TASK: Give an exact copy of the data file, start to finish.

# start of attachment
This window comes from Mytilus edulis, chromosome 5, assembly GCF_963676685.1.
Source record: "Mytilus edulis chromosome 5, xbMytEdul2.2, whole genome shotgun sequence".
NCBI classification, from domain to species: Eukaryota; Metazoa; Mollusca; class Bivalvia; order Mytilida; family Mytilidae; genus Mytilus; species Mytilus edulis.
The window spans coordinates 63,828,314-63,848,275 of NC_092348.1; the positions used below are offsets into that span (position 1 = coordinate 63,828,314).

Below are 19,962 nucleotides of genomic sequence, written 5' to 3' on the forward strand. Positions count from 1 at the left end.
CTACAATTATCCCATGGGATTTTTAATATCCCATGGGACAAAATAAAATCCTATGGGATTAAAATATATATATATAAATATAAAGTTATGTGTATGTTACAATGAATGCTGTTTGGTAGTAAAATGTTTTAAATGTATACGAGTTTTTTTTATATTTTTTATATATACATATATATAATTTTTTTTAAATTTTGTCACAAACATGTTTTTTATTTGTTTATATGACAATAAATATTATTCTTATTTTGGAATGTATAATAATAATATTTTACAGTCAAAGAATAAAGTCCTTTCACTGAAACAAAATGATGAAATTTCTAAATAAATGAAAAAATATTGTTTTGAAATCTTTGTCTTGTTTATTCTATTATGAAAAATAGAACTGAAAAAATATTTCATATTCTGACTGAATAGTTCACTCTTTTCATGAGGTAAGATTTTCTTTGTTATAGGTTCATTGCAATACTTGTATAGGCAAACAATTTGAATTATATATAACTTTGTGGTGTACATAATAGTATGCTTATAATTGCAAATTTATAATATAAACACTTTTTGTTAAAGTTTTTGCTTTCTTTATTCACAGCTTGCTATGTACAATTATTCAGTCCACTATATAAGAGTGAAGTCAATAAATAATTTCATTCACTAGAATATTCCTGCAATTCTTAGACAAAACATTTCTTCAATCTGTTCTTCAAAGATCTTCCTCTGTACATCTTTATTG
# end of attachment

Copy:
This window comes from Mytilus edulis, chromosome 5, assembly GCF_963676685.1.
Source record: "Mytilus edulis chromosome 5, xbMytEdul2.2, whole genome shotgun sequence".
NCBI classification, from domain to species: Eukaryota; Metazoa; Mollusca; class Bivalvia; order Mytilida; family Mytilidae; genus Mytilus; species Mytilus edulis.
The window spans coordinates 63,828,314-63,848,275 of NC_092348.1; the positions used below are offsets into that span (position 1 = coordinate 63,828,314).

Below are 19,962 nucleotides of genomic sequence, written 5' to 3' on the forward strand. Positions count from 1 at the left end.
CTACAATTATCCCATGGGATTTTTAATATCCCATGGGACAAAATAAAATCCTATGGGATTAAAATATATATATATAAATATAAAGTTATGTGTATGTTACAATGAATGCTGTTTGGTAGTAAAATGTTTTAAATGTATACGAGTTTTTTTTATATTTTTTATATATACATATATATAATTTTTTTTAAATTTTGTCACAAACATGTTTTTTATTTGTTTATATGACAATAAATATTATTCTTATTTTGGAATGTATAATAATAATATTTTACAGTCAAAGAATAAAGTCCTTTCACTGAAACAAAATGATGAAATTTCTAAATAAATGAAAAAATATTGTTTTGAAATCTTTGTCTTGTTTATTCTATTATGAAAAATAGAACTGAAAAAATATTTCATATTCTGACTGAATAGTTCACTCTTTTCATGAGGTAAGATTTTCTTTGTTATAGGTTCATTGCAATACTTGTATAGGCAAACAATTTGAATTATATATAACTTTGTGGTGTACATAATAGTATGCTTATAATTGCAAATTTATAATATAAACACTTTTTGTTAAAGTTTTTGCTTTCTTTATTCACAGCTTGCTATGTACAATTATTCAGTCCACTATATAAGAGTGAAGTCAATAAATAATTTCATTCACTAGAATATTCCTGCAATTCTTAGACAAAACATTTCTTCAATCTGTTCTTCAAAGATCTTCCTCTGTACATCTTTATTG